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Page:Popular Science Monthly Volume 57.djvu/148

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quite young, if caught napping in the paddock, the facility with which he, as it were, rolled on to his feet and darted off was wonderful."

The writer can fully confirm all the praise Professor Ewart lavishes on his pets; in truth, Romulus has been well described as a "bonnie colt with rare quality of bone. . . and with the dainty step and the dignity of the zebra." Remus, the offspring of the Irish mare, has been from the first more friendly than his half-brother; he objected less to the process of weaning, and, if he survives, promises to be the handsomest and fleetest of the existing hybrids.

On the whole, the hybrids are unusually hardy; only two have been lost—one, a twin, which died almost as soon as it was born, and another which lived some three months and then succumbed. It is only fair to say that the dam of the latter, who was only three years old when the hybrid was born, had been much weakened by attacks of the strougylus worm, and that she was the victim of close inbreeding. Both the zebras and the hybrids which have been under observation at Penycuik show a remarkable capacity for recovering from wounds. Accidental injuries heal with great rapidity. On one occasion the surviving twin was discovered with a flap of skin some five inches long hanging down over the front of the left fetlock. The skin was stitched into its place again, during which operation the little hybrid fought desperately and cried piteously; but it soon recovered, the wound healed, and now scarcely a scar remains. There was no lameness and no swelling either at the fetlock or above the knee. About a year ago four hybrid colts and three ordinary foals were attacked by that scourge of the stable, the strongylus worm. One of the latter died and another was reduced almost to a skeleton; the hybrids, though obviously affected, suffered much less than the others and soon recovered. It is further noticeable that the hybrids suffer less from colds and other slight ailments than the mares and horses among which they live.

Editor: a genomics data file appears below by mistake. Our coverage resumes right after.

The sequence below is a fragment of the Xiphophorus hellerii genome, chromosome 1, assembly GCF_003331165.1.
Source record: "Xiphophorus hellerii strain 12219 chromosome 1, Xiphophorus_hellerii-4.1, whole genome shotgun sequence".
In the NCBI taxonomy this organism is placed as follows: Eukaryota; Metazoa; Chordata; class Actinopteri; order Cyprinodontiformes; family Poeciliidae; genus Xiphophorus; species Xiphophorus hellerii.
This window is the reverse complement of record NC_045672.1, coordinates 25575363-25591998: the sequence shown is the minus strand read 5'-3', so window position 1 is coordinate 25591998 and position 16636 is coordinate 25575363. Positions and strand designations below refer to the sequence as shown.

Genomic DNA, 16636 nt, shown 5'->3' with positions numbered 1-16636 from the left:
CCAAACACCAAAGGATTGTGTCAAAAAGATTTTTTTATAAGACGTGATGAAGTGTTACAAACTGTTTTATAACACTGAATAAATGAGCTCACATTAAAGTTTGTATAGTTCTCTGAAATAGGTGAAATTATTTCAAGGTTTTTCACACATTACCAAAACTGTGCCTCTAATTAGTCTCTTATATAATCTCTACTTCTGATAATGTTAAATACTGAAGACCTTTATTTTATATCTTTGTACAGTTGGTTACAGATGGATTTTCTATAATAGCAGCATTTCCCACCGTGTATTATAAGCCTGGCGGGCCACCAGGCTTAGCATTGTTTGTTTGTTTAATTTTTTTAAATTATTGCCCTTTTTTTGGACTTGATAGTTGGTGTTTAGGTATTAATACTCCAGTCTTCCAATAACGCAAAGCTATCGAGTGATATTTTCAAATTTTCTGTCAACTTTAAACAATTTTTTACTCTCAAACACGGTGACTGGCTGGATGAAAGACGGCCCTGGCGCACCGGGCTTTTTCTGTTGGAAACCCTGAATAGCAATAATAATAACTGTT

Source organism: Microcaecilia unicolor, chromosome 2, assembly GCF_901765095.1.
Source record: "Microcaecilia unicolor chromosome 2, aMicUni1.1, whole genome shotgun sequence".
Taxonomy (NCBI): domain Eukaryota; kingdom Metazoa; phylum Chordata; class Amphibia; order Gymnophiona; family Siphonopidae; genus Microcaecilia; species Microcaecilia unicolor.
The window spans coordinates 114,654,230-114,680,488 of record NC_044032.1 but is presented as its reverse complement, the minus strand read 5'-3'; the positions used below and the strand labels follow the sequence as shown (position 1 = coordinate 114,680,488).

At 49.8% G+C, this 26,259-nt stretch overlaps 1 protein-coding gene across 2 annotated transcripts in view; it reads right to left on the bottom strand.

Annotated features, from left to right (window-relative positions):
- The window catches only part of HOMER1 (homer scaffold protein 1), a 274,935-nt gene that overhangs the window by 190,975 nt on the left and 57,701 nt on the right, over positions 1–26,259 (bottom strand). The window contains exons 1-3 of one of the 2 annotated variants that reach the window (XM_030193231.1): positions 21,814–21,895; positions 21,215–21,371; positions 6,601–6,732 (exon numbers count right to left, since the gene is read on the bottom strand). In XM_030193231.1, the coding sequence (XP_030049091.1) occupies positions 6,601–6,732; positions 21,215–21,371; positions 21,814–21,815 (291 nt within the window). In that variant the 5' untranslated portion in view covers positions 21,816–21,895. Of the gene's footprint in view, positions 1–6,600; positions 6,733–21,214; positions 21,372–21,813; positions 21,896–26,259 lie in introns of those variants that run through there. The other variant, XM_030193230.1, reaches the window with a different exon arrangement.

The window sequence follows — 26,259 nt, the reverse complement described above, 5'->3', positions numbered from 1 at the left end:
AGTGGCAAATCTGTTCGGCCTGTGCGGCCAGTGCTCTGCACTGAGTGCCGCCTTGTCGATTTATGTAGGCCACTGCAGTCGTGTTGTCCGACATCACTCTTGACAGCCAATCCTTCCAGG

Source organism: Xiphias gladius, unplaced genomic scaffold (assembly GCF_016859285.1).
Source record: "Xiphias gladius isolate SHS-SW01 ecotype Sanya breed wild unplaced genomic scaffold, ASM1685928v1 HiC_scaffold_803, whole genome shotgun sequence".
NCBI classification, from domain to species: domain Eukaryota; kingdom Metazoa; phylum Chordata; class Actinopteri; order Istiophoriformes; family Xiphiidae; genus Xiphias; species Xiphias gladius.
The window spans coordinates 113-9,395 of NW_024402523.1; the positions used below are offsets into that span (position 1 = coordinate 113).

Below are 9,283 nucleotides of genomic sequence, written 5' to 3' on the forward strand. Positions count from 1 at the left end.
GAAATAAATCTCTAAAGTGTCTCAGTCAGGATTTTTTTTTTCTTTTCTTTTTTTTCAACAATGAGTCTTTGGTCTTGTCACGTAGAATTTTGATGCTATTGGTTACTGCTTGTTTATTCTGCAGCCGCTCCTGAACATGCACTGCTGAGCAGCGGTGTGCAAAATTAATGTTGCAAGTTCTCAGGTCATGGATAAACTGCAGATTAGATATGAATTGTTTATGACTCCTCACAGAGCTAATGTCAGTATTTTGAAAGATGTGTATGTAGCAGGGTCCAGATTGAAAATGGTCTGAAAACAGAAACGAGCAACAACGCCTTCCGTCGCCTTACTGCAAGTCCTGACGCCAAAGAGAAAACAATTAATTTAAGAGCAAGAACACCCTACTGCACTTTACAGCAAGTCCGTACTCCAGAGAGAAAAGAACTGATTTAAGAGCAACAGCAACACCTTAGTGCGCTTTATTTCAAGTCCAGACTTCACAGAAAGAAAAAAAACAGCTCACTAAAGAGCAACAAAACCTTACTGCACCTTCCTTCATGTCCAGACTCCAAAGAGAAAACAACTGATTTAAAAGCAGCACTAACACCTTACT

There is no doubt that it is a comparatively easy matter to breed these hybrids, and that they are not only extremely attractive animals to the eye, but hardy and vigorous, possessed of great staying powers, and promising to be capable of severe work.

From what we have said, it is evident that the Penycuik experiments are of the highest interest, both practical and theoretical, and the public spirit and self-devotion shown by the Edinburgh professor in carrying them out can not be too widely recognized.